Sweet potatoes are also known as batatas. They are a little larger than the regular potatoes we are familiar with, more elongated and exceptionally rich in vitamins and minerals. This makes them remarkably good for our health, which is why their consumption is becoming ever more widespread.
The beta carotene in a single batata provides 200% of what our cells require. During the digestive processes in the small intestines it transforms into vitamin A, which is key for vision and the immune system.
Sweet potatoes are highly rich in manganese. This chemical element is of essential importance for the carbohydrate metabolism in the body. One medium-sized sweet potato assures 28% of the daily dose of manganese required for the body.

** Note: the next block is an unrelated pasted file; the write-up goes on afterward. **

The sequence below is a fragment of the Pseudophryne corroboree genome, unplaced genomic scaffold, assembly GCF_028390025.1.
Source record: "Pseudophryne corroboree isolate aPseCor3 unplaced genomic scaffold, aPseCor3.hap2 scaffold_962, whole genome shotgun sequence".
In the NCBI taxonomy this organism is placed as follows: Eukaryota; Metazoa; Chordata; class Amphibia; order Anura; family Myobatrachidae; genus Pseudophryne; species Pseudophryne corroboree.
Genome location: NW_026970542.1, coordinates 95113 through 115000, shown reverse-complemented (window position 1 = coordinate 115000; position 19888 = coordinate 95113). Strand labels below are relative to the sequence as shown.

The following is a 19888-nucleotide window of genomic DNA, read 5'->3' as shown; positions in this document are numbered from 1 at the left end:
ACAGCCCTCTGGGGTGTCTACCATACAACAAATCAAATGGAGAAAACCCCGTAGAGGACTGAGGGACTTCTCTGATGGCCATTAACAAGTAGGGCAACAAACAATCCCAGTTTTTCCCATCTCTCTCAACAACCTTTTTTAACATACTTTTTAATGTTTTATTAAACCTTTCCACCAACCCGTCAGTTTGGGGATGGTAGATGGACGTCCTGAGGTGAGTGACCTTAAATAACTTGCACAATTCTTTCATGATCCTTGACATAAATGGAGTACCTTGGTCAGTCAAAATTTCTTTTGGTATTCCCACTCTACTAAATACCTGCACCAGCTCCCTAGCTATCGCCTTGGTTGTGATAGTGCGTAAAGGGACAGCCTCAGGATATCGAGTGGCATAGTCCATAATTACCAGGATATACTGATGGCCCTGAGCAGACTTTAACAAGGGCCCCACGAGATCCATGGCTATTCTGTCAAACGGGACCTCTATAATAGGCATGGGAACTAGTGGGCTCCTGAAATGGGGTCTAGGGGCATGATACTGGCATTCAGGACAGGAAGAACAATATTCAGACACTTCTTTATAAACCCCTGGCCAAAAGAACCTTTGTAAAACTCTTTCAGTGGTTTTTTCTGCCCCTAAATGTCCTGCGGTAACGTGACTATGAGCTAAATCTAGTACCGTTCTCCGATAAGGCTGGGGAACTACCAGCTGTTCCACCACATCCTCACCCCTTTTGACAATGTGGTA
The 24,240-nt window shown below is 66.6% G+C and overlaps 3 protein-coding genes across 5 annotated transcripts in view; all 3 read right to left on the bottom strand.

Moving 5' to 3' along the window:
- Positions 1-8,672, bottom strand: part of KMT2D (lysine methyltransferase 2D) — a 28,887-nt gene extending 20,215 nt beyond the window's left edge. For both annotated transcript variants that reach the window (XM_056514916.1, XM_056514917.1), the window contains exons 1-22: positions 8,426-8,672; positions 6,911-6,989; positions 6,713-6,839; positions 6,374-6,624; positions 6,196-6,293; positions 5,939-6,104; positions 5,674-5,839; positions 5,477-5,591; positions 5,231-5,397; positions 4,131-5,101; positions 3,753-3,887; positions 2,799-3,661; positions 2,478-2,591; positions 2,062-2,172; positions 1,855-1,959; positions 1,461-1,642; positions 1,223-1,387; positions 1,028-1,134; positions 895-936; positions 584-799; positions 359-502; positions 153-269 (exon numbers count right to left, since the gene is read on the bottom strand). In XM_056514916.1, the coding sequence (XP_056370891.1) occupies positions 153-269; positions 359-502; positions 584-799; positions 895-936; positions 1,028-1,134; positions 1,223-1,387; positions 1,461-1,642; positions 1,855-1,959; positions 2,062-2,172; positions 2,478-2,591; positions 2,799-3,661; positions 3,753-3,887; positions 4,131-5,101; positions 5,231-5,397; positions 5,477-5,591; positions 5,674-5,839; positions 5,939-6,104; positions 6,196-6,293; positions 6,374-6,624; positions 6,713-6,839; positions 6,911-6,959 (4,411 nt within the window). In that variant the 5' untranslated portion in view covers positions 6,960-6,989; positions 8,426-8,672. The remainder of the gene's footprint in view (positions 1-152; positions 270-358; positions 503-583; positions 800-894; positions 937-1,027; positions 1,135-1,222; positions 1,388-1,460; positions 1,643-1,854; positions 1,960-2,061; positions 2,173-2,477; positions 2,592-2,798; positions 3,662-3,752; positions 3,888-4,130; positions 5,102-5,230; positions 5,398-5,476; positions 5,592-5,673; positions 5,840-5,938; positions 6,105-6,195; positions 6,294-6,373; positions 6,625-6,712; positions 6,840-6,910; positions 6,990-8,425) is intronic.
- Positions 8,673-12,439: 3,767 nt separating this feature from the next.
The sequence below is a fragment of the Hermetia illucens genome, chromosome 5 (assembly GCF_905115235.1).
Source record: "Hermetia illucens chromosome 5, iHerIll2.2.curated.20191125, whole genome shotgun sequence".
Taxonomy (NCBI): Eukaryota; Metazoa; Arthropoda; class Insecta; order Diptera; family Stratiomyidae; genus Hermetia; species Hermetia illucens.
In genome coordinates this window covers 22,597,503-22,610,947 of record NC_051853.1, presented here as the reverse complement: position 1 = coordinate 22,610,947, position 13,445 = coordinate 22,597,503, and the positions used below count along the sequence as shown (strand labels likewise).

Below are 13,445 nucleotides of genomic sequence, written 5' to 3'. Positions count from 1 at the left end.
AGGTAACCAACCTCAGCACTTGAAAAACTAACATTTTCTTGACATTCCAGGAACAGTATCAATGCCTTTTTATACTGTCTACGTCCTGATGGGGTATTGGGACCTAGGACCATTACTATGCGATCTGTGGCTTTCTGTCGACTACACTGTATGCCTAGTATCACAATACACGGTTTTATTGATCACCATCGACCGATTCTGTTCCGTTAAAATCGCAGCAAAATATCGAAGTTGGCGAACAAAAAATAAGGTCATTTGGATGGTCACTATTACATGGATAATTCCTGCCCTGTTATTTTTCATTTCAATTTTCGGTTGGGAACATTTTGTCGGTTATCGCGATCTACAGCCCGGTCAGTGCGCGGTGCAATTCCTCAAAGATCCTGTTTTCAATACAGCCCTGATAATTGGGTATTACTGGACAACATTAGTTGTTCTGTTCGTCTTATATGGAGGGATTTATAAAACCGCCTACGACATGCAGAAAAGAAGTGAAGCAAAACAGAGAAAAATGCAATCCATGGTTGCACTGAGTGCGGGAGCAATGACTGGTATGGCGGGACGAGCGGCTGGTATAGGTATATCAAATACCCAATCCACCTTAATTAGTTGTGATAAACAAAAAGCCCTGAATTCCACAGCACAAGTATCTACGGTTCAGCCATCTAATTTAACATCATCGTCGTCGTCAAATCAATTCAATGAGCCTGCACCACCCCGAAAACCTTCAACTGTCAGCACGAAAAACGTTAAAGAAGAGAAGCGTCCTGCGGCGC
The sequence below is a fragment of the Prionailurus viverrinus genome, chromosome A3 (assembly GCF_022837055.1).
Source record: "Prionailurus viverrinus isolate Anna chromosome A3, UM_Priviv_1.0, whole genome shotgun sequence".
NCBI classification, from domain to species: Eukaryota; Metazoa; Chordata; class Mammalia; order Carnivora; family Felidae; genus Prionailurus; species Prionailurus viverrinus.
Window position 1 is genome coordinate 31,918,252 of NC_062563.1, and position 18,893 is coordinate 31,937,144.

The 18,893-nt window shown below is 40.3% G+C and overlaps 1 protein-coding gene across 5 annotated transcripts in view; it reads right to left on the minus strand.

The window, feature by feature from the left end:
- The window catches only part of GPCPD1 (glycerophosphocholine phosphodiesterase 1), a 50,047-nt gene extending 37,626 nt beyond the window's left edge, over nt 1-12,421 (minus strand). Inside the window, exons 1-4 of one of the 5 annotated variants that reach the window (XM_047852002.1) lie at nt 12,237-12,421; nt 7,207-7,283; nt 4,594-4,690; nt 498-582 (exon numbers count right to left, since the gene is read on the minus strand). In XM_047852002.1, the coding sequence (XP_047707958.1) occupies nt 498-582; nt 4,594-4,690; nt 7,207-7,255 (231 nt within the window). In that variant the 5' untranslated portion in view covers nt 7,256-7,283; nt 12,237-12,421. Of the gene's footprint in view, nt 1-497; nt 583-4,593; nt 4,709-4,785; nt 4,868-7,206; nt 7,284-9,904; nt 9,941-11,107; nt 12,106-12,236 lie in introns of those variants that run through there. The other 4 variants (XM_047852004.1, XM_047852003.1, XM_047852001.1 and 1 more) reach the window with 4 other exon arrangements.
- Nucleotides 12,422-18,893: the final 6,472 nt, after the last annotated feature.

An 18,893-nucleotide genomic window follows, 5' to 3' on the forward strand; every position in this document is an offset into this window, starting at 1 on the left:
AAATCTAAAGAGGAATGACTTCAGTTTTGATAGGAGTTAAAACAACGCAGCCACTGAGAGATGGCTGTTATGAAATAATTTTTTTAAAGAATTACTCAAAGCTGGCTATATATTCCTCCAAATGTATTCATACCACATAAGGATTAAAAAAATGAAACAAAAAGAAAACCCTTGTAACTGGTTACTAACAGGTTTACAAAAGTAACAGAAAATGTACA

Sweet potatoes also contain quercetin. It is a flavonoid that regulates and decreases LDL cholesterol levels. They also act as a natural antihistamine that fights allergies.
Sweet potatoes need to be present in the menu of diabetics because the chemicals in them regulate blood sugar levels. They contain fibers as well, which slow down the release of glucose in the blood, thus preventing it from rising too quickly.
Heart healthy, they are a great source of potassium and vitamin B6. Potassium lowers blood pressure, while vitamin B6 is vital for breaking down proteins, as well as for the proper user of amino acids in the body.
In addition, sweet potatoes are rich in vitamin C and vitamin D. We know that vitamin C helps the body produce collagen, maintaining healthy bones and skin. Plus, it supports the immune system and helps the body deal better with everyday stress.
Vitamin D contributes to a good mood and healthy bones and joints as well. Eat sweet potatoes more, especially in the winter months, when there is not much sun. The best part is that there are many ways to make use of them in cuisine.